Another change has been in the way the Shin Bet works with Military Intelligence. In 2016, both agencies operated independently. Egos played too big a role, leading, for example, to the Shabak and MI sometimes working on the same threat and mission without knowing about the other. Argaman decided to put the intra-agency fighting to an end, signing an agreement a few years ago that outlines and clarifies responsibilities and how the two organizations cooperate. Today, officials explain, the relationship is seamless, simply plug and play.

Similar agreements were reached with the FBI, the Department of Homeland Security, and counter-terrorism agencies in Europe. Israel, Argaman tells close associates, cannot do everything on its own and needs to know how to work together.

RESPONSIBLE FOR combatting Palestinian terrorism, the Shin Bet needs to keep a constant eye on Hamas, Islamic Jihad and other terrorist groups, both in Gaza and the West Bank.

Gaza is surrounded by a fence and is sealed off from Israel. The Iron Dome provides protection from incoming rockets, and new technology, deployed by the IDF, has been successful in detecting cross-border attack tunnels. Sealed off, all Hamas and Islamic Jihad have left is to fire rockets or send over an incendiary balloon. Their ability to do more is limited.

The same cannot be said about the West Bank that continues to be ruled by Palestinian Authority President Mahmoud Abbas, whose clout and influence is constantly under threat from Hamas. The results are evident in the field, where Palestinian security forces are less active. This has forced the IDF to enter Palestinian cities more frequently than in the past, as seen by the spate of recent arrest raids in the area of Jenin, a hotbed for Islamic Jihad terrorists.

The situation has become tense enough that Chief of Staff Lt.-Gen. Aviv Kohavi recently ordered the IDF Central Command to draw up plans for an operation inside Jenin, in the event that the situation there continues to escalate. It would be something like the style of Operation Defense Shield in 2002, which saw the IDF retake all Palestinian areas and clean them out of terrorist infrastructure one by one.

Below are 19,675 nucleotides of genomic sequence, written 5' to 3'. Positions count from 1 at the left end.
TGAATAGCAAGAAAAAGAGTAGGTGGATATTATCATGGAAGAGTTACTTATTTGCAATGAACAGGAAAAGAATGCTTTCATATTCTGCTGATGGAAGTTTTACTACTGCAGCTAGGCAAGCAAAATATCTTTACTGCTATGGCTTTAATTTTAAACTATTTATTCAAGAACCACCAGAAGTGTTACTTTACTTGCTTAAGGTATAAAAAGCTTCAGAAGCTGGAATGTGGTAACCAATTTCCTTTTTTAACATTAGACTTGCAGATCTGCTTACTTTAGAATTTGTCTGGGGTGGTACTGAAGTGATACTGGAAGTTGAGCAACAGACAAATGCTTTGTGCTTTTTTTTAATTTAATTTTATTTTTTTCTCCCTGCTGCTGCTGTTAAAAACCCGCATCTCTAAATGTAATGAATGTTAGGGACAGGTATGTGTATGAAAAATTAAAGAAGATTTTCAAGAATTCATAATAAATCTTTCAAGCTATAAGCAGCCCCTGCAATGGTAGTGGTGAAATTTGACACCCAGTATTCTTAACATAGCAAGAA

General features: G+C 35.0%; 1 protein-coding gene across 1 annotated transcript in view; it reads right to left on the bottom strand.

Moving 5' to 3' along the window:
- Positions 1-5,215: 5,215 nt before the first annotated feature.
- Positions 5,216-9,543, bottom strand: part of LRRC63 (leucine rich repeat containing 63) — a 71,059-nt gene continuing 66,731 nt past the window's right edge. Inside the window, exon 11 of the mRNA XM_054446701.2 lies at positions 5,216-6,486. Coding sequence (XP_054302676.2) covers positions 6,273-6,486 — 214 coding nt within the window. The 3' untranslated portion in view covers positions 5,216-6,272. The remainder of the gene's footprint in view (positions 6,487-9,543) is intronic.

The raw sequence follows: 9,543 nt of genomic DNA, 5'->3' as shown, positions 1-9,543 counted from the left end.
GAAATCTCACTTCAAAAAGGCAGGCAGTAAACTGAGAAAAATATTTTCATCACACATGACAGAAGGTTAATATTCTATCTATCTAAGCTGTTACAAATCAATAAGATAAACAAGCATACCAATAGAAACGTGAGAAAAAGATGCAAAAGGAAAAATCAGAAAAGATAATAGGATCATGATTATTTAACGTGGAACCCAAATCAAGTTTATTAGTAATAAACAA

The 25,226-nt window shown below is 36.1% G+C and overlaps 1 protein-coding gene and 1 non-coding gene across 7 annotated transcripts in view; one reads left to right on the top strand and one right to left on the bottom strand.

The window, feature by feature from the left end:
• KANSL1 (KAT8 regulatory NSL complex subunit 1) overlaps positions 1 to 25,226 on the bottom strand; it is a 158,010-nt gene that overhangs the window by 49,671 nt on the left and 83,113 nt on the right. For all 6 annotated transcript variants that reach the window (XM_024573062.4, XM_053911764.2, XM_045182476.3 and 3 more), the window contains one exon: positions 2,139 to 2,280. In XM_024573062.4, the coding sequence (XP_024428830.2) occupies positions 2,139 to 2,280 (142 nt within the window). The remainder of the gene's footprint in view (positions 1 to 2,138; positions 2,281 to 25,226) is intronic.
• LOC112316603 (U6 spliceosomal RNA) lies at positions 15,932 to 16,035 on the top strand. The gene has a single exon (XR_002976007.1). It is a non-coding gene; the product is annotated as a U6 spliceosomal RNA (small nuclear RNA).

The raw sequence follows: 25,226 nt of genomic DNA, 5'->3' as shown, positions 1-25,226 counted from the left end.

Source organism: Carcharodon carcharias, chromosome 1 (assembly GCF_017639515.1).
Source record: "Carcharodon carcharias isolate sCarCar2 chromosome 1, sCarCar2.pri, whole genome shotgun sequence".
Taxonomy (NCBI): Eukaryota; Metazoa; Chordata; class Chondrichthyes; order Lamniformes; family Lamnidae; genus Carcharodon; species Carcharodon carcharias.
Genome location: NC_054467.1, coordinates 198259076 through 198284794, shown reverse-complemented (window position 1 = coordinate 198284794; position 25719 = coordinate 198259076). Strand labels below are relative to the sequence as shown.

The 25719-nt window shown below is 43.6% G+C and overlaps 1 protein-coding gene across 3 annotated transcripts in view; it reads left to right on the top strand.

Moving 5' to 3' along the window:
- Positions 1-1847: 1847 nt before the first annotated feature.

LIKE MANY members of the defense establishment, Argaman has long argued for more engagement with the Palestinian Authority. The difference between him and some of his defense colleagues is that Argaman is probably the Israeli who has spent the most time with PA President Mahmoud Abbas in recent years, often serving as the mediator between Ramallah and Jerusalem.

Defense officials admit that while Abbas is not the perfect peace partner, he is one of the only Palestinian leaders to not encourage terrorism. The Shin Bet, for example, is concerned that the leader after Abbas – no matter who comes next – will be controlled by Hamas, even if he will not come directly from among its ranks.

The window to influence what happens next is narrow. Abbas turns 86 next month, and while Bennett has allowed some of the government ministers – Defense Minister Benny Gantz and Health Minister Nitzan Horowitz – to meet the PA leader, the prime minister has yet to make any decisions on potential economic confidence-building measures that Israel could offer Ramallah.

A number initiatives were recently proposed to Bennett but have yet to be approved. They include the opening of more joint Israeli-Palestinian industrial zones in the West Bank, the digitization of crossings to make it easier for Palestinian laborers to cross into Israel, and the establishment of a rail system throughout parts of the West Bank, connecting, for example, Hebron with Bethlehem and Ramallah.

This has not impressed Bennett, who – as illustrated by his speech to the United Nations – prefers to ignore the presence of the Palestinians as part of a hope that if he doesn’t acknowledge their presence, he will not have to do anything with them. This might be a nice idea in theory, but in practice it is unlikely to work.

The coming years will be critical for the stability of the West Bank, and Israel will have to make some tough choices. The defense establishment – the IDF and Shin Bet – would like to see more Palestinian governance and security capabilities in the West Bank. For that to happen, there needs to be engagement with Ramallah, something this government does not seem willing to do right now.

How will that play out? Time will tell.